Response From Homebrew Heaven: The Fermometer measures from 36 to 78 deg F. It looks like your range is just a little higher than that.
2/7/2009 -- 1: I have a digital lazer thermometer that I use for checking the surface temperature of grills and pans. If I point it at the surface of the wort or side of the pot will I get an accurate reading??? Or should add a different one to my order??P.S. I'd rather not buy anything more that I don't have to.
Response From Homebrew Heaven: Yes, it should work pretty well, but could get confused by shiney surfaces, like the side of your brewpot.
1/26/2008 -- I live about an hour (if traffic is good) from the address on your website. Do you have an actual store or is everything here based solely online?
Response From Homebrew Heaven: Yes, we have an actual brick-and-mortar store in Everett, WA. People actually walk in and buy stuff!Our address is:Homebrew Heaven9109 Evergreen WayEverett, WA 98204Here is a video of our shop: http://www.youtube.com/watch?v=N1a5fKvv8XIHeck, you can actually call us on the phone, too! It's 425-355-8865. A person will actually answer as long as it's business hours!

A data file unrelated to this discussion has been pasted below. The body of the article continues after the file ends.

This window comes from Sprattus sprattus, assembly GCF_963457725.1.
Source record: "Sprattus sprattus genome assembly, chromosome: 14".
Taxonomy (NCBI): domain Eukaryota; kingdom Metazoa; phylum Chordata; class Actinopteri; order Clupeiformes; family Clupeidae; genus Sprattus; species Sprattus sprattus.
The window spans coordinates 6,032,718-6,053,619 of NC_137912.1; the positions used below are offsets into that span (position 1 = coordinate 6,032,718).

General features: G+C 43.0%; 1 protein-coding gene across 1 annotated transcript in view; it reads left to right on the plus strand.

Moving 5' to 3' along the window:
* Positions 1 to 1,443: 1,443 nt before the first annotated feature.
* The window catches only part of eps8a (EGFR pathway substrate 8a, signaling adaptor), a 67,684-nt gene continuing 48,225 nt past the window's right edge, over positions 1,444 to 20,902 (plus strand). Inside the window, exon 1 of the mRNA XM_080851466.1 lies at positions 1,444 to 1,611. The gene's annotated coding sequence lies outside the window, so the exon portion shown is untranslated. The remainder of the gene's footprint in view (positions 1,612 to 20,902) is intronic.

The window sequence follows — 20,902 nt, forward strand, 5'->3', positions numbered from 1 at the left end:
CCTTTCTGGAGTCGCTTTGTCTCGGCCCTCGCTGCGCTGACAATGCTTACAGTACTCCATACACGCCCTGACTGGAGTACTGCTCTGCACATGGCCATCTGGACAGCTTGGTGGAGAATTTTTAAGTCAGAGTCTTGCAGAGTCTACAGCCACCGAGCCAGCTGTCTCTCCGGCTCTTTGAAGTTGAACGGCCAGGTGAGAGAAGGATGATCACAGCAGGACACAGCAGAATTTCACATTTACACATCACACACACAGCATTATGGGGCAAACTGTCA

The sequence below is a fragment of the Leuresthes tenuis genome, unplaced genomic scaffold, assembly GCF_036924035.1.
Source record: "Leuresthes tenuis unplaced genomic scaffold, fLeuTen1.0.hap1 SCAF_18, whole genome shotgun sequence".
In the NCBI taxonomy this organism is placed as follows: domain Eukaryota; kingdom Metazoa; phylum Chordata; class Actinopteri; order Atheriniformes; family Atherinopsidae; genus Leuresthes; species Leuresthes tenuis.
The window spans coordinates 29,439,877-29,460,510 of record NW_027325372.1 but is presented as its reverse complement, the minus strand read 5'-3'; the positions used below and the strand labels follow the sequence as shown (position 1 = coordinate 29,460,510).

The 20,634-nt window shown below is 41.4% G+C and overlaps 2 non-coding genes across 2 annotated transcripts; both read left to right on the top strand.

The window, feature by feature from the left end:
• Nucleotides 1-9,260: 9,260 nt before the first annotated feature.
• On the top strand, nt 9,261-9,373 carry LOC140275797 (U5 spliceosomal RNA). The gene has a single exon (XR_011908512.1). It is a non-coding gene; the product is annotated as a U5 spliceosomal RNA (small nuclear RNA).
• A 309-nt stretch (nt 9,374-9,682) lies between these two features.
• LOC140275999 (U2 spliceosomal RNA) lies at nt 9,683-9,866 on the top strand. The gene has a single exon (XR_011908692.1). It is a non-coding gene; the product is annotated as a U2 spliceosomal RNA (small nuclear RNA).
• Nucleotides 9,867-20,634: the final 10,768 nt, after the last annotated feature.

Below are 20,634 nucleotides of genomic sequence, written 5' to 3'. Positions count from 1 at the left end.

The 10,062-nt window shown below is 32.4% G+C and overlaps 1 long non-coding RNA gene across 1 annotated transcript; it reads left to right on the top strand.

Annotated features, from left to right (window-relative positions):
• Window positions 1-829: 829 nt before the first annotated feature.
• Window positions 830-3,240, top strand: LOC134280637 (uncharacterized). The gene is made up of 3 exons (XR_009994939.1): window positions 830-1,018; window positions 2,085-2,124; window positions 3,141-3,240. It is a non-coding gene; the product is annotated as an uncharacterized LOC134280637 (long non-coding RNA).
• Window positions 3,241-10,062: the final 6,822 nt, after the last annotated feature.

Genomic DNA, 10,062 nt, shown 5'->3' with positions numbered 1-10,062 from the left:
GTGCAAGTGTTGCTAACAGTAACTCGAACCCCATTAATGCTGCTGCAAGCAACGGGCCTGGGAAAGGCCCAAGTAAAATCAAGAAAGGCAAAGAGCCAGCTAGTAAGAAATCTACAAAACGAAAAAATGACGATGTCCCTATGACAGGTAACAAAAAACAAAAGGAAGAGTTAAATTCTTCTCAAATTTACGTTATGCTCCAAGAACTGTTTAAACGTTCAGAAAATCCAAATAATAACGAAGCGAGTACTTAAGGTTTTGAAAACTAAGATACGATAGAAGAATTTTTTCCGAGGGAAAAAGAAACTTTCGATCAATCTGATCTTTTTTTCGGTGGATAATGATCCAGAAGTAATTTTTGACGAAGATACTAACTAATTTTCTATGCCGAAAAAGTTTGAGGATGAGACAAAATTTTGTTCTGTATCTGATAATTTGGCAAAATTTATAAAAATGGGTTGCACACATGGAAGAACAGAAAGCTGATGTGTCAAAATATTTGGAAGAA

12/5/2006 -- Hello, I am about to try my hand at mead making. I plan to buy your 5 gal wine kit and just had a few questions. On many sites I have heard about racking multiple times to get the mead to clear, does this mean I should buy a second carboy? In addition to the 5gal kit and the nectar of the gods mead kit, I was looking at getting the wine theif, and either a super siphon or auto-siphon do you recommend one more than the other and does it sound like I am missing anything??
Response From Homebrew Heaven: You can certainly do that (get another carboy), but an option is to siphon back into the primary fermenter (bucket) and then transfer back again into the clean, sanitized carboy. Either way works just fine.A wine thief IS a nice item to use. I would add that, especially for meads, which take some time to finish out. As far as a siphon aid, I would go with the auto-siphon for 5 gallons or less. No, I think you have it all with that.